5 Things Psoriasis Sufferer Need To Know About Oral Lesions

Psoriasis is a chronic skin condition that causes red patches to form on your skin. It happens because your body makes new skin cells faster than it should, causing patches of excess skin. While it's a skin condition, it can also have effects in unexpected places, like inside your mouth. Psoriasis sufferers can develop lesions inside their mouths; here's what you need to know about this problem.

What are oral lesions?

Oral lesions are abnormalities in the tissue inside your mouth. These lesions include canker sores, painful sores that form on the insides of your cheeks, or leukoedema, blue or white patches on the insides of the cheeks. Lesions such as geographic tongue can also occur; these lesions cause red patches that look like continents to develop on the surface of your tongue.

How common are oral lesions?

Oral lesions are a very common complication of psoriasis. Studies have shown that about 43% of people with psoriasis have some type of oral lesion, while only 17% of the general population does. If you have psoriasis, make sure that your dentist knows about your diagnosis so that they know to check your mouth for lesions more frequently.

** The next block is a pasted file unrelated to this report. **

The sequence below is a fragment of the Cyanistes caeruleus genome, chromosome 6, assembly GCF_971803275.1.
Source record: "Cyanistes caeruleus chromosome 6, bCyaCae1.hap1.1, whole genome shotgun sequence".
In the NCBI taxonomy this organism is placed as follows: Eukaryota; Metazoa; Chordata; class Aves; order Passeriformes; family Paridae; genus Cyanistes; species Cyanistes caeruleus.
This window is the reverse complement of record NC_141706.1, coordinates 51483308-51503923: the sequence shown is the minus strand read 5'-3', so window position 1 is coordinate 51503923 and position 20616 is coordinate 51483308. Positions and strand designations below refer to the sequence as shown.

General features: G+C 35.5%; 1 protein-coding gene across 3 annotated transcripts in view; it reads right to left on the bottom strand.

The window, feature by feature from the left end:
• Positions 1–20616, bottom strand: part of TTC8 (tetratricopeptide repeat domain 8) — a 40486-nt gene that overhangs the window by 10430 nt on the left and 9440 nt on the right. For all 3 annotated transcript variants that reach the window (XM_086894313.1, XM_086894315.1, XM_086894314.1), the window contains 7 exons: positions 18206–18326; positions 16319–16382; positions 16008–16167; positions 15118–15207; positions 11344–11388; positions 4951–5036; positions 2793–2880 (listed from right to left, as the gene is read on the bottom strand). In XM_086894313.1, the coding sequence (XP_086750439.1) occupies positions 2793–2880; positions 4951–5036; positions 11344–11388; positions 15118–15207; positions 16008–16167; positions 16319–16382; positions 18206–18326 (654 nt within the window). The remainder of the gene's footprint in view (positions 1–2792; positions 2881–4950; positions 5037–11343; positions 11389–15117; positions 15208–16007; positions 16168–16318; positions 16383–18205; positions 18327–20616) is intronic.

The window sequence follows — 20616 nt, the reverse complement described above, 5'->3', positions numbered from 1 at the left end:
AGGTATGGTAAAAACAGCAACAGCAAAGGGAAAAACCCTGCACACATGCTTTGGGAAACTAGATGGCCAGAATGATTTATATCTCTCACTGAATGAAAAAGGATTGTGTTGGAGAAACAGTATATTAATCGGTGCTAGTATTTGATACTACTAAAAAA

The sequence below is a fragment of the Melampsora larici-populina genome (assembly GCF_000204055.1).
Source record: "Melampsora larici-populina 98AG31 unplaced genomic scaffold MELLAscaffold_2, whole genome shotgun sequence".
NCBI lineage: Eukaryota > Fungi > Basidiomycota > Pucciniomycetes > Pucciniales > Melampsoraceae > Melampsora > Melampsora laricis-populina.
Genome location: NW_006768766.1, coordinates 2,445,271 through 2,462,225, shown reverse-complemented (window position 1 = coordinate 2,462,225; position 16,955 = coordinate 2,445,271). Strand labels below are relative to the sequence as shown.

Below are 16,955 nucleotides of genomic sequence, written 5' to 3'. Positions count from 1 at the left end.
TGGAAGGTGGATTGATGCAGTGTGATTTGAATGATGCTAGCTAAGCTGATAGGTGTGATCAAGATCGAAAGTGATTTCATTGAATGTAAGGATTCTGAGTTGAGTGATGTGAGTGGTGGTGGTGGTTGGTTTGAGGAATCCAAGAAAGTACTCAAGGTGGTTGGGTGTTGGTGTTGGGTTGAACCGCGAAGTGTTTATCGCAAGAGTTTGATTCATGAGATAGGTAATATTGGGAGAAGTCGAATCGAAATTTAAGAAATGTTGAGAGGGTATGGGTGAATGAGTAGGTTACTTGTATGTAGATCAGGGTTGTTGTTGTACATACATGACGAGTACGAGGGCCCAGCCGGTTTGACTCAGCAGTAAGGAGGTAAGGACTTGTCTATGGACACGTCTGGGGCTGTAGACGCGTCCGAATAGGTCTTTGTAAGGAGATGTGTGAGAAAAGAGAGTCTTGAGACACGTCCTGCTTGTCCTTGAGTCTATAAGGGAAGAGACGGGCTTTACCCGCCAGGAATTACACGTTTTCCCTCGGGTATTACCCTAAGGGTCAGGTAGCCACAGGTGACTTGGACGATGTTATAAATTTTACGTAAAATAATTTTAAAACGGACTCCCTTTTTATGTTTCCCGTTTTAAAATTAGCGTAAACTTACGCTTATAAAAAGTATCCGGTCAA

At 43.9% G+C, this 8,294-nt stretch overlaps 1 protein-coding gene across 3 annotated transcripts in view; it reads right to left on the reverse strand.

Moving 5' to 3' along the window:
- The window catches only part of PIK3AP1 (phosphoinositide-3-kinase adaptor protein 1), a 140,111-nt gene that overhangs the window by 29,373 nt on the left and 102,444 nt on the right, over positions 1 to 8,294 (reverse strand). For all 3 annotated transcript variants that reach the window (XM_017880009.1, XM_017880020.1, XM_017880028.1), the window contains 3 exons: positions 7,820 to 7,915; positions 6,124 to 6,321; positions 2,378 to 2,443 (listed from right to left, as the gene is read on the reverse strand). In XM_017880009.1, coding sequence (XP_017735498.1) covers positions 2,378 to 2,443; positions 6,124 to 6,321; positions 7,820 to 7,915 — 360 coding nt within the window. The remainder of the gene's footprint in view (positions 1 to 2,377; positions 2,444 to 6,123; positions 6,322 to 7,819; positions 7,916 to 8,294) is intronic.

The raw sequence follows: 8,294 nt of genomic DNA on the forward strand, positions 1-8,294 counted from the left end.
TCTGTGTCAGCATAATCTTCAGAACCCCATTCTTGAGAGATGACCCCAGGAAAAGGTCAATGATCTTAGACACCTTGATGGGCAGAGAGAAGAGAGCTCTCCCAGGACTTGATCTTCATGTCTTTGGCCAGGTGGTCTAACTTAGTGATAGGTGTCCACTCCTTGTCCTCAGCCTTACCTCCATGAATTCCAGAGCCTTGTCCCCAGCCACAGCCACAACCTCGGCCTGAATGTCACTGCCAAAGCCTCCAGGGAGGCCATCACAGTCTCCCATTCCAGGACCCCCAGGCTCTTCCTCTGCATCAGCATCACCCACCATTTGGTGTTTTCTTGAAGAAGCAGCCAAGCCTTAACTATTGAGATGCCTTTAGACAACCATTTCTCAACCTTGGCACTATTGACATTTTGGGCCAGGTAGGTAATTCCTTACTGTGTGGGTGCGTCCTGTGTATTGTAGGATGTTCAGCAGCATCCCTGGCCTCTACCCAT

Why does psoriasis cause oral lesions?

Researchers still aren't sure how oral lesions and psoriasis are connected, just that they are. Some researchers think that oral lesions are just another manifestation of psoriasis, and have the same cause as the lesions that you see on your skin. Other researchers think that there may be a gene that causes both psoriasis and oral lesions, but this gene hasn't been identified yet.

Are oral lesions serious?

Oral lesions like canker sores or geographic tongue aren't serious, but you still need to see your dentist if you find a new lesion inside your mouth. Harmless lesions can look very similar to more serious problems like oral cancer, so all lesions need to be investigated by your dentist. Your dentist may want to do a biopsy to make sure that your lesion isn't anything to worry about. If the lesion turns out to be something harmless, your dentist can still treat it to ease your symptoms.

How are harmless oral lesions treated?

Oral lesions can be treated in a wide variety of ways, depending on the exact type of oral lesion that you have. Over-the-counter painkillers and mouthwashes that contain anesthetic can help reduce discomfort, and corticosteroids can help reduce inflammation. Your dentist may also tell you to avoid spicy or acidic foods since these can irritate your lesions.

Psoriasis has been linked to a variety of oral lesions. If you notice a new lesion inside your mouth, see your dentist right away to make sure it isn't anything serious. 

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